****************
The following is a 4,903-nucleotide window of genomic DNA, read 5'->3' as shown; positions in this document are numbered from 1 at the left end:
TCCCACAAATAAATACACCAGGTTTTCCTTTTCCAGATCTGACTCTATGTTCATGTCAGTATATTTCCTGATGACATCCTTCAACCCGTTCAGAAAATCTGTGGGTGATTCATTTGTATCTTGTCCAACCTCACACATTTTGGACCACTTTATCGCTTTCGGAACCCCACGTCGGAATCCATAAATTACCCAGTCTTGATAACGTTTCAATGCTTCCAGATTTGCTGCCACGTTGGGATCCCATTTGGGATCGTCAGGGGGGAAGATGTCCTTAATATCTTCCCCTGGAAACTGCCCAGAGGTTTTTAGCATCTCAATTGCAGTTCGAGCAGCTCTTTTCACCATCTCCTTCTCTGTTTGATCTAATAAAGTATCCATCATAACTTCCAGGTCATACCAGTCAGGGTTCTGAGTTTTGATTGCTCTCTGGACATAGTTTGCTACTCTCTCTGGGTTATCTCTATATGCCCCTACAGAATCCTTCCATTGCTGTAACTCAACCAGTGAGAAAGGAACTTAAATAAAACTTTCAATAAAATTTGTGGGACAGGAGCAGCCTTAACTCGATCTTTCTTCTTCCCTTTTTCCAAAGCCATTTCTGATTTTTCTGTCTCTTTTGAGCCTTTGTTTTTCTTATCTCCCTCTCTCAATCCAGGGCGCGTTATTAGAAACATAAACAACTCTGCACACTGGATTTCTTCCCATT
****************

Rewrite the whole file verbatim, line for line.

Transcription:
The following is a 4,903-nucleotide window of genomic DNA, read 5'->3' as shown; positions in this document are numbered from 1 at the left end:
TCCCACAAATAAATACACCAGGTTTTCCTTTTCCAGATCTGACTCTATGTTCATGTCAGTATATTTCCTGATGACATCCTTCAACCCGTTCAGAAAATCTGTGGGTGATTCATTTGTATCTTGTCCAACCTCACACATTTTGGACCACTTTATCGCTTTCGGAACCCCACGTCGGAATCCATAAATTACCCAGTCTTGATAACGTTTCAATGCTTCCAGATTTGCTGCCACGTTGGGATCCCATTTGGGATCGTCAGGGGGGAAGATGTCCTTAATATCTTCCCCTGGAAACTGCCCAGAGGTTTTTAGCATCTCAATTGCAGTTCGAGCAGCTCTTTTCACCATCTCCTTCTCTGTTTGATCTAATAAAGTATCCATCATAACTTCCAGGTCATACCAGTCAGGGTTCTGAGTTTTGATTGCTCTCTGGACATAGTTTGCTACTCTCTCTGGGTTATCTCTATATGCCCCTACAGAATCCTTCCATTGCTGTAACTCAACCAGTGAGAAAGGAACTTAAATAAAACTTTCAATAAAATTTGTGGGACAGGAGCAGCCTTAACTCGATCTTTCTTCTTCCCTTTTTCCAAAGCCATTTCTGATTTTTCTGTCTCTTTTGAGCCTTTGTTTTTCTTATCTCCCTCTCTCAATCCAGGGCGCGTTATTAGAAACATAAACAACTCTGCACACTGGATTTCTTCCCATT